I have spent the last few years covering both the top and premium-ends of the luxury world—food, art, real estate, spirits, fashion and more. I find that luxury, increasingly, is less about heritage and craftsmanship, handmade and bespoke, and more about how extravagant things can cost. This doesn’t mean that there aren’t any interesting possessions and experiences redefining the luxury experience. It simply means that sometimes, the focus is on how much something cost rather than the intricate workmanship that has gone into its making, or the uniqueness of the experiences being offered.
India is catching up with the world of extravagant luxury possessions and experiences. Here is my guide to the 5 most profligate of these.
Bespoke service by Hermès Sur-Mesure atelier
Hermès has a ‘secret’ special projects division that only the elite amongst the elite have access to. Le Sur-Mesure, a bespoke service of the 180-year-old luxury goods brand, according to a company statement, helps the “wildest of dreams to come to life.” The brand hires a slew of craftsmen, artisans and designers to create products and possessions of which there will be never any replication.
The service has done it all: from creating custom boxing gloves, custom chairs for a private jet, a cabin of a 68-foot sailboat, a hot-air balloon, besides bags, suitcases, saddles, pieces of furniture, even a bespoke plane or car. Since 1837, Hermès has been customising products that were core to the family-owned heritage luxury brand: harnesses, saddles, leather trunks, silk scarves. But two years ago, the brand launched Le Sur-Mésure that handles projects which have nothing to do with their core competency.
Every product you order is individually priced, depending on the work involved. But in the past, Hermès has created a foosball table for around $70,000 and customised the interiors of a vintage Aston Martin DB4’s, covered in New Zealand wool, for $200,000. Nowhere does the customised product says that this is a work of Le Sur-Mésure, ensuring absolute discretion and privacy for the client.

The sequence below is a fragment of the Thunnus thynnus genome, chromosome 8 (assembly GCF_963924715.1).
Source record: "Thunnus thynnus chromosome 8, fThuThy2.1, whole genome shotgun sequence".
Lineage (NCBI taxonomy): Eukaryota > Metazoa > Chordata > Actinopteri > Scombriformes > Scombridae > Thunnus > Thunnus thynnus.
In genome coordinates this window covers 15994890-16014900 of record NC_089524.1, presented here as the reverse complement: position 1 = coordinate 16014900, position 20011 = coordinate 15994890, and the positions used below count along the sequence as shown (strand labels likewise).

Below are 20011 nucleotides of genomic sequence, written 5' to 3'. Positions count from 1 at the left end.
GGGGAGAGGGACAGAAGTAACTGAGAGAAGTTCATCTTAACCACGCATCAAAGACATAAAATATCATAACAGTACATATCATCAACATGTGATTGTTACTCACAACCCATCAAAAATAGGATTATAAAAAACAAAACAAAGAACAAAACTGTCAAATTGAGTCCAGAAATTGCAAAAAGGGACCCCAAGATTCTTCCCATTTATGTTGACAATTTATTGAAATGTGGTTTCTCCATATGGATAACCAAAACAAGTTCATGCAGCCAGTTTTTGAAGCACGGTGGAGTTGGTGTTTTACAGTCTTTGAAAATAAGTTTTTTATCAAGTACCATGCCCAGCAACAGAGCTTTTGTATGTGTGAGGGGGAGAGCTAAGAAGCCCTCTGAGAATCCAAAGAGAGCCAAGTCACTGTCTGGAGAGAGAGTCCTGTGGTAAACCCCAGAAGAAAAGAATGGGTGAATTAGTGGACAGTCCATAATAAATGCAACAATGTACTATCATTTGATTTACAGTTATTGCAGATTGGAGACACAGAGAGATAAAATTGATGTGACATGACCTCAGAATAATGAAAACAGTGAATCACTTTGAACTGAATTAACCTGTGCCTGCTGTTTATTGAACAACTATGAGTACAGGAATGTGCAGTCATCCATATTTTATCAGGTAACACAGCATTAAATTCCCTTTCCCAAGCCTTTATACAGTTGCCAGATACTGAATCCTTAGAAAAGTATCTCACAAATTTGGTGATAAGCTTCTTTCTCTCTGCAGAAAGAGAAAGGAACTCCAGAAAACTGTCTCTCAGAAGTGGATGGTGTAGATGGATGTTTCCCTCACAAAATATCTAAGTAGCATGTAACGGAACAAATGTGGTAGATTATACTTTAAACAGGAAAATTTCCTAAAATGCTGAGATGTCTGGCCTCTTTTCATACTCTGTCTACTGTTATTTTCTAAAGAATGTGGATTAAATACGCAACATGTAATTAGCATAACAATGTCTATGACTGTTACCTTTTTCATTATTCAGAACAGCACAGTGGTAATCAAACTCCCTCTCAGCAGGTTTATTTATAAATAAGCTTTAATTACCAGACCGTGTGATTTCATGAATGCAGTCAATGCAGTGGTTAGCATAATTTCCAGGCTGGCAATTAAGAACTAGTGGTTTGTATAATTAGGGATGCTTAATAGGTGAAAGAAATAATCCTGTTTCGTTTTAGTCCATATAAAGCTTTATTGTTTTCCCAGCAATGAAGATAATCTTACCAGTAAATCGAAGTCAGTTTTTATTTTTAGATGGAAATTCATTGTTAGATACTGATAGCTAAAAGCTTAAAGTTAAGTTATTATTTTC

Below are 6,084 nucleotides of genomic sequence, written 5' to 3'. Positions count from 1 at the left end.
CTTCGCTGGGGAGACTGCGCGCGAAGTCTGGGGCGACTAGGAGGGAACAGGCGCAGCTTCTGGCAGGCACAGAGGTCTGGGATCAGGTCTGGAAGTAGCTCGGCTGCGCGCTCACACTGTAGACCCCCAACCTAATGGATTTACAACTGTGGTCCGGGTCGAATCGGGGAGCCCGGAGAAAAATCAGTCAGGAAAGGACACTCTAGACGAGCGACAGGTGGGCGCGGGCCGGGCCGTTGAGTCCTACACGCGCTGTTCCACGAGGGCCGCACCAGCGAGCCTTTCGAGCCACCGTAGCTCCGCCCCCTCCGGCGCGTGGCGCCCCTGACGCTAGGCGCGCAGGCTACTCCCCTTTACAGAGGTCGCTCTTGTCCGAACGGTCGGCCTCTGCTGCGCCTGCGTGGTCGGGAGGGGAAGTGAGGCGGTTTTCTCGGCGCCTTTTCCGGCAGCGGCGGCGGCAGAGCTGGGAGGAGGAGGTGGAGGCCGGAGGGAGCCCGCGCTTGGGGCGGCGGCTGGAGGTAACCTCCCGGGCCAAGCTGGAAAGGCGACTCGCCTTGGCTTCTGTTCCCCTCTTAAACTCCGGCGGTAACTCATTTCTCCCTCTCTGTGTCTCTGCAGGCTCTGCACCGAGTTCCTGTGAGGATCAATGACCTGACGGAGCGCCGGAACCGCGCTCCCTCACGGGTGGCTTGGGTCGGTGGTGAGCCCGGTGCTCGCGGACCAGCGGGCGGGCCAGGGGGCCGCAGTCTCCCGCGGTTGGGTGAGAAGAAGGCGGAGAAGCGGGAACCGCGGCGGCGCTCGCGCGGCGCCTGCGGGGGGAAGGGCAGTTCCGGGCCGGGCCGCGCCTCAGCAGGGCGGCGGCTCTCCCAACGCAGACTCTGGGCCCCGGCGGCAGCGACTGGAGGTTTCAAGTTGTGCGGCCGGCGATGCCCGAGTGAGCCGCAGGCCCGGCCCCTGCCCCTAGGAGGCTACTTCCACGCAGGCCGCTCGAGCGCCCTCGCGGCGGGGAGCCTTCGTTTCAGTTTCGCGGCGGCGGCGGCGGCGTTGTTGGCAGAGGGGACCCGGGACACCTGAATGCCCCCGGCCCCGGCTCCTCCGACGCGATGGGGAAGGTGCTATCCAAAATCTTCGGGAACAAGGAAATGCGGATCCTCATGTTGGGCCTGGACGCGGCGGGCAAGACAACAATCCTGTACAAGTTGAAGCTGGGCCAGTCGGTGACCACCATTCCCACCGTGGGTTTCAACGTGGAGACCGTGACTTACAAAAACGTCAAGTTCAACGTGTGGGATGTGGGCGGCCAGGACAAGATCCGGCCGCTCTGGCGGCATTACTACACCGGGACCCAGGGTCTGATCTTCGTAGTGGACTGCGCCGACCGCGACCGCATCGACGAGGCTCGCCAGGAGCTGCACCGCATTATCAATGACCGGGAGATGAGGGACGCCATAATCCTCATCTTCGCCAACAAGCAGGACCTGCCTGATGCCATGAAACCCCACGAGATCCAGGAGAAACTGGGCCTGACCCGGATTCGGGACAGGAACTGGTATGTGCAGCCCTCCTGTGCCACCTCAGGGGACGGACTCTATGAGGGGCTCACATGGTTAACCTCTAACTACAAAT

The Narrative Trust
This innocuous sounding trust is a rank secret among billionaires, including Indians. The Narrative Trust is hired by those who have all the big bucks to record their life story through a multiple of mediums: videos, archives—both digitised and physical, even a website which is password-enabled. It costs all of $25,000 if what you are looking for are three in-depth interviews that capture your life story, plus the transcripts which you can store in your archives for your future generations to discover. And for the works—multiple interviews, a book, digitised archives, documentary films, even a website—you pay all of $200,000.
At the Trust, the interviewers and documentators conduct oral history interviews to preserve the histories and life stories of individuals, families and institutions. I was told they cannot reveal the names of their clients, but off record, they did mention that a lot of Indian business families and actors had used the services to preserve their personal and professional histories.
The team, led by Melanie Shorin, the founder, conducts narrative history interviews with the protagonists, but also with people associated with them to ferret out their stories. Shorin is also known for her work beyond the personal oral histories. She has interviewed survivors of, and witnesses to the tragic September 11, 2001 terrorist attacks on the World Trade Centre in New York, for Columbia University’s Oral History Narrative and Memory Project. Her work was published in the book